Orthomosaic Mapping and Photomapping, Part 2

This 40-acre cornfield is a composite of 326 images

This 40-acre cornfield is a composite of 326 photos

Part 1 focused on orthomosaic photogrammetry maps – our high-tech mapping service that delivers image files with embedded position and altitude information for each pixel. Another service that we provide – photomapping – uses a more familiar image processing technique known as photo stitched panorama.

Although the photo collecting technique is similar to orthomosaic mapping, position and altitude information are tossed in favor of the less complicated panorama image processing. We use professional software to align features in the overlap areas, stitch the images together, and shade the transition zones.

Panorama Software is Common, but How Does it Work?

Panorama software works best when the camera is fixed and all images are taken from the same point in space. However, when using a moving camera the altitude must be high and a large overlap used. Therefore, we use the same flight control software and settings for photomapping that we use for orthomosaic mapping.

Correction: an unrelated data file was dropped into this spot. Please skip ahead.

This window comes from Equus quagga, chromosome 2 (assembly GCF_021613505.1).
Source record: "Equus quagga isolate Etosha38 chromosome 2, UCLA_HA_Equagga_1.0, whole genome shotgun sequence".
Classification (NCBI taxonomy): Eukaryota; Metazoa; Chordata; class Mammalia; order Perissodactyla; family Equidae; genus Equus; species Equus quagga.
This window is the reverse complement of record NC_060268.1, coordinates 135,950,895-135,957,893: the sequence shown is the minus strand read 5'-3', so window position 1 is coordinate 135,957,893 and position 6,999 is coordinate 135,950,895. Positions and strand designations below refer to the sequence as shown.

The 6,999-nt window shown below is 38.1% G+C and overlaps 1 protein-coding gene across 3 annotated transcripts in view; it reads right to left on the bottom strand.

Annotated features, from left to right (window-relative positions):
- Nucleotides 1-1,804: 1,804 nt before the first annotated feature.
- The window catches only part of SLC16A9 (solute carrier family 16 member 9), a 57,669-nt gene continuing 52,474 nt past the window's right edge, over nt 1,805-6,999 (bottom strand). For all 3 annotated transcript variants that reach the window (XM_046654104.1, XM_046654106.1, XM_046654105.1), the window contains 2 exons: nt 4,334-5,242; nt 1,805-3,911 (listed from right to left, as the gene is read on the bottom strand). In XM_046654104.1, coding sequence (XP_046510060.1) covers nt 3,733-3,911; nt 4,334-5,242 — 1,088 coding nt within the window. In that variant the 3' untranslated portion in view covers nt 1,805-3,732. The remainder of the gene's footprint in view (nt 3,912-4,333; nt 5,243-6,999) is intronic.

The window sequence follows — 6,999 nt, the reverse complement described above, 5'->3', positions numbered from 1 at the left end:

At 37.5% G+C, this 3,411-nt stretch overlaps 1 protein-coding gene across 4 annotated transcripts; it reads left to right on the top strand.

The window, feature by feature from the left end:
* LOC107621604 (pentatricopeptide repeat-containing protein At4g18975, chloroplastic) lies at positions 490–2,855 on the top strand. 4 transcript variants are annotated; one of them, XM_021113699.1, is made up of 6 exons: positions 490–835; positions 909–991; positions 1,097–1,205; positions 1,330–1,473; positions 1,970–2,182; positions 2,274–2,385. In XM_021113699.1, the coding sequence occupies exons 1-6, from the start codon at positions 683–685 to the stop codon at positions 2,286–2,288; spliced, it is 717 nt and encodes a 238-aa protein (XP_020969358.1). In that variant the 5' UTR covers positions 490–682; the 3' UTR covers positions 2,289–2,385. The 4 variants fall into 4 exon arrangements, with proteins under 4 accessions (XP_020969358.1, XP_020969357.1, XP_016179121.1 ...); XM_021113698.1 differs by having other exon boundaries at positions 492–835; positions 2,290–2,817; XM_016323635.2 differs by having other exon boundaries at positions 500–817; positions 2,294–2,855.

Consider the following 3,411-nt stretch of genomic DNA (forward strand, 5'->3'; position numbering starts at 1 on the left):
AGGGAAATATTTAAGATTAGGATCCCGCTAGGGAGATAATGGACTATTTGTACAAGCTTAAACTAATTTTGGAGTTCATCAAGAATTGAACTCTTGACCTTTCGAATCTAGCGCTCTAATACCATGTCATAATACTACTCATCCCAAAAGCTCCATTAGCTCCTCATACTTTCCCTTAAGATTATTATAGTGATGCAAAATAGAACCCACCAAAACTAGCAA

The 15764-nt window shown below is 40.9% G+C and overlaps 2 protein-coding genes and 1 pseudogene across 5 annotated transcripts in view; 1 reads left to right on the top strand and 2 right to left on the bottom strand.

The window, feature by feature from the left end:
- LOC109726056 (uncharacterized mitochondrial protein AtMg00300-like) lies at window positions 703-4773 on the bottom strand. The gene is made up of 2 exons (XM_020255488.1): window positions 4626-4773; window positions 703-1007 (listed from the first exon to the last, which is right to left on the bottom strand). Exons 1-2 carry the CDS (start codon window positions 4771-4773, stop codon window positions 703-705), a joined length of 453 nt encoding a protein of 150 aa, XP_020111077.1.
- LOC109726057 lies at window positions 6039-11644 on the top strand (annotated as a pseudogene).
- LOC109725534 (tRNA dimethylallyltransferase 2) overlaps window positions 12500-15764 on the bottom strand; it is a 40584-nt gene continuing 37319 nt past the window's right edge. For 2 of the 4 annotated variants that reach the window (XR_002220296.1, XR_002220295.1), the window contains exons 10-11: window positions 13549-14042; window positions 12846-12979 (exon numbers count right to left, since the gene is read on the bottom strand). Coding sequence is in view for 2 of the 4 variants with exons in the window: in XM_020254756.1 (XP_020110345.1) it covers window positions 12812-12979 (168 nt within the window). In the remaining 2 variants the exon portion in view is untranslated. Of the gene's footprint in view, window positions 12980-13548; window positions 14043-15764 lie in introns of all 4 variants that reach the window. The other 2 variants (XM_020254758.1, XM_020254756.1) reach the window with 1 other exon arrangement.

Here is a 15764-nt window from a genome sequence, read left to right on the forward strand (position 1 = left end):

Our photomaps have the same high resolution as orthomosaic maps, but avoid the expense of the mapping service for generating 3D map sets. If position and altitude information aren’t required, then this is a less expensive way to get ultra-high-resolution maps of large properties.

Map Image Resolution (Geek Alert!)

Our Phantom 4 Professional V2 drone takes images that are 5,742 pixels across and 3,648 pixels high, which yield an image size of 19.98 megabytes (rounded to 20 MB). At an altitude of 400 feet, that image represents a ground view that’s 600 by 400 feet. Dividing pixels by distance yields the spatial resolution, which in this case is 9.6 pixels per foot. (In metric units, that’s 3.2 cm/pixel.)

For example, take an acre of land, which is 43,560 square feet. When photographed at an altitude of 400 feet, one acre takes up 18% of the camera’s image. The area-to-image ratio is scalable, so an orthomosaic map or photomap of 40 acres can be covered with 8 images. The composite image size is then 145 megapixels (MP), with a resolution of 3.2 cm/pixel. The key word here is “composite,” since a large number of photos (e.g. 326 photos at 20 MB each) contribute to this composite image.

Since a map’s image size is proportional to the number of acres, we can estimate your finished map’s image file at 6 MP per acre. This number can grow 20% or more because we’ll always be photographing a larger tract than required. In terms of file size, the finished JPG image file will end up at about 3 MB per acre.

Want to Proceed? Here’s What We Need to Know: